There's no time like the present to make sure all your estate-planning ducks are in a row. For many people, the words "estate planning" may conjure up thoughts of large inheritances and tax shelters. But planning isn't just about death and taxes; it's also about what happens if you get very sick and live.
You’d be surprised at the number of people who think they don't need a will. Creating a will with a qualified estate planning attorney is the best way to ensure your wishes will be satisfied and to move it quickly through the legal process.
As The Wall Street Journal warns in “Four Estate-Planning Documents Everyone Should Have”: "There may be a temptation to do a will on the cheap, using online resources. Tread warily. Small details can end up invalidating wills or leaving your wishes unfulfilled.”
A power of attorney gives an individual the authority to act as your "agent" and make legal and financial decisions in the event you become incapacitated.
Take some time and think about this—unlike an executor, this could end up being a regular position. Also, you should name a backup.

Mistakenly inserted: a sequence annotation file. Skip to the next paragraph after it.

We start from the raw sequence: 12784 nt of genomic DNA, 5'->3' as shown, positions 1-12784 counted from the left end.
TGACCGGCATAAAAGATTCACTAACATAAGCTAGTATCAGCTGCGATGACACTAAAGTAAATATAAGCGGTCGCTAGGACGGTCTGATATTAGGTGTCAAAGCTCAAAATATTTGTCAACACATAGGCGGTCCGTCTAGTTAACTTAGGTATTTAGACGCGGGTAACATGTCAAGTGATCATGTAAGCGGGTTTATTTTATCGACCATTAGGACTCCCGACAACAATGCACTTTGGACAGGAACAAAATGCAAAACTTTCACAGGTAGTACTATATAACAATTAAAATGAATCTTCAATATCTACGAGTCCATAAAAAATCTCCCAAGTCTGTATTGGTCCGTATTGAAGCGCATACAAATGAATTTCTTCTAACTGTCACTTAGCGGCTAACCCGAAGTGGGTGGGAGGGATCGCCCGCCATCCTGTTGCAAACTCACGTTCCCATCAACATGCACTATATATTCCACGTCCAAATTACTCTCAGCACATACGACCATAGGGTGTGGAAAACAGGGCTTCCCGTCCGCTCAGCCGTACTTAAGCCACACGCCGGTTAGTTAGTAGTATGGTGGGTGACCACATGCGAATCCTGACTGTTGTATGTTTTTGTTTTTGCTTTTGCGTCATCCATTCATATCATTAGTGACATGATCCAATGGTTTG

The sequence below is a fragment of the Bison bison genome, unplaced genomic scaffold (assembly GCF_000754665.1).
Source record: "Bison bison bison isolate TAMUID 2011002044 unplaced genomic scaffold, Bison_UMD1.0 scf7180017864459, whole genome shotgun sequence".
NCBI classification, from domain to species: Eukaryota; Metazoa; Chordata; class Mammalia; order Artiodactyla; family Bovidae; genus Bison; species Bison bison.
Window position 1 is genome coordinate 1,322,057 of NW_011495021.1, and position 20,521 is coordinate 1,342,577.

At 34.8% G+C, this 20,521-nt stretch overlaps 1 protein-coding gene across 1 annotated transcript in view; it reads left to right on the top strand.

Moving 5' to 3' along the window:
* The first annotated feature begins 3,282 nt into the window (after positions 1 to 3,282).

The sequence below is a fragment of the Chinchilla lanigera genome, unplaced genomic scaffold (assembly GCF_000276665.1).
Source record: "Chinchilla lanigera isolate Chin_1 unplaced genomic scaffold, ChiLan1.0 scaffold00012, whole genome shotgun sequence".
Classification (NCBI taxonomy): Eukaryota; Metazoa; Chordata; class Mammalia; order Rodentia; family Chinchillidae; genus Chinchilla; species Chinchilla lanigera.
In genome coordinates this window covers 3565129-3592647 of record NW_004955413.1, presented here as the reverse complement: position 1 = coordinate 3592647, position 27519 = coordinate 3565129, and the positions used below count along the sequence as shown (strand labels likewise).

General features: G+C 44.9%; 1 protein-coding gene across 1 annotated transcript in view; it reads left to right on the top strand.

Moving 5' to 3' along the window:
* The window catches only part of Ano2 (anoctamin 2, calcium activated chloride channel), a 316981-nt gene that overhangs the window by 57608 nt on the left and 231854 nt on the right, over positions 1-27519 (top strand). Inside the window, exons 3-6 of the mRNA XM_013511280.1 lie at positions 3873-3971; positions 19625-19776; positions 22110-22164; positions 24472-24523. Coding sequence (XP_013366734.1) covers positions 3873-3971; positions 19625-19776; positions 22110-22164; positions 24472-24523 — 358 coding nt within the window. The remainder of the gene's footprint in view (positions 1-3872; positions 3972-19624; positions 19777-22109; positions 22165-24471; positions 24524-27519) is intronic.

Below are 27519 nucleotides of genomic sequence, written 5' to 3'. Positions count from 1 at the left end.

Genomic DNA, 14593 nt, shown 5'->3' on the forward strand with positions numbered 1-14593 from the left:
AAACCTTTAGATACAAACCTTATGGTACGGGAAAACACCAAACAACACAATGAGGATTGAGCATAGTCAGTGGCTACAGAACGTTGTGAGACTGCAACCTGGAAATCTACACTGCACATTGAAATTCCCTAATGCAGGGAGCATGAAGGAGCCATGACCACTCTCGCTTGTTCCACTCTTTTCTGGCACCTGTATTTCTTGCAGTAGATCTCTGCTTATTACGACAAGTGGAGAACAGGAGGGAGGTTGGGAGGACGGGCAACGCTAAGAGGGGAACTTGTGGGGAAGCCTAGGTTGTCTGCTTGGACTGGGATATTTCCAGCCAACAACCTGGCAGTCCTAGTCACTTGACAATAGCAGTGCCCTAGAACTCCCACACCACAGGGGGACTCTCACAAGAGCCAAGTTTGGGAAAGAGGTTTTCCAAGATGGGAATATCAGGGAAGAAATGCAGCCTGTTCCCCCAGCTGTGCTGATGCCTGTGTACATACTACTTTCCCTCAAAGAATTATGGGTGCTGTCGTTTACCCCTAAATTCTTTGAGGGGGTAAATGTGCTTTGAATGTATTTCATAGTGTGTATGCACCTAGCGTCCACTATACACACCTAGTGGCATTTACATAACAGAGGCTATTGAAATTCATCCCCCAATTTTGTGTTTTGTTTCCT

A medical power of attorney or a health-care proxy permits the individual you designate to make medical decisions on your behalf if you are unable to make them on your own. The article advises to select a person whom you think will stay calm in a crisis.
A living will, which is also called an advanced health-care directive, sets out written details regarding your wishes for end-of-life care. This living will includes whether you want to be resuscitated if your breathing or heartbeat stops, or whether you want to be kept alive through artificial respiration or feeding.
The original article counsels you to sit down and have a conversation with loved ones about your wishes, the contents of your medical power of attorney and your living will. It may not be easy, but will be a blessing during a tough time for your family.
One more thing: Keep your important documents, financial records, and doctors and medication up-to-date and in a central location (but not in a safe-deposit box, because that will take a power of attorney to access, unless you have given your key decision makers formal access to it).
Reference: Wall Street Journal (April 20, 2014) “Four Estate-Planning Documents Everyone Should Have”